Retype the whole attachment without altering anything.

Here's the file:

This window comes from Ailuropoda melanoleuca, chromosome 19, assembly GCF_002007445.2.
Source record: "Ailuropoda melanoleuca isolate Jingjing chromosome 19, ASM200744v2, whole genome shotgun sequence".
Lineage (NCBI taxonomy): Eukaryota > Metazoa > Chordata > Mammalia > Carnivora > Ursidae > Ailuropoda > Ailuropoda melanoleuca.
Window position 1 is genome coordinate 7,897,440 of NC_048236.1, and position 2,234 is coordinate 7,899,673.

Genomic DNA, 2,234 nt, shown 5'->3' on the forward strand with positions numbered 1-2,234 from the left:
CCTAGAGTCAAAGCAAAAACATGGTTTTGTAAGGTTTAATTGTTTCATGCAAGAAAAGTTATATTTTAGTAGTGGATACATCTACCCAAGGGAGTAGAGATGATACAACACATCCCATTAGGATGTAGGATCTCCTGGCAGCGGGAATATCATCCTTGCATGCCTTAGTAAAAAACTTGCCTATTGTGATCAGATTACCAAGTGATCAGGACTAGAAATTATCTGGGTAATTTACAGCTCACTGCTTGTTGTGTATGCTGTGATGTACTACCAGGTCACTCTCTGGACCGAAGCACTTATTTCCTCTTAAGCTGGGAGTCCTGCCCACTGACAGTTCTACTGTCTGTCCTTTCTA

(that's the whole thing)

This window comes from Ailuropoda melanoleuca, chromosome 19, assembly GCF_002007445.2.
Source record: "Ailuropoda melanoleuca isolate Jingjing chromosome 19, ASM200744v2, whole genome shotgun sequence".
Lineage (NCBI taxonomy): Eukaryota > Metazoa > Chordata > Mammalia > Carnivora > Ursidae > Ailuropoda > Ailuropoda melanoleuca.
Window position 1 is genome coordinate 7,897,440 of NC_048236.1, and position 2,234 is coordinate 7,899,673.

Genomic DNA, 2,234 nt, shown 5'->3' on the forward strand with positions numbered 1-2,234 from the left:
CCTAGAGTCAAAGCAAAAACATGGTTTTGTAAGGTTTAATTGTTTCATGCAAGAAAAGTTATATTTTAGTAGTGGATACATCTACCCAAGGGAGTAGAGATGATACAACACATCCCATTAGGATGTAGGATCTCCTGGCAGCGGGAATATCATCCTTGCATGCCTTAGTAAAAAACTTGCCTATTGTGATCAGATTACCAAGTGATCAGGACTAGAAATTATCTGGGTAATTTACAGCTCACTGCTTGTTGTGTATGCTGTGATGTACTACCAGGTCACTCTCTGGACCGAAGCACTTATTTCCTCTTAAGCTGGGAGTCCTGCCCACTGACAGTTCTACTGTCTGTCCTTTCTA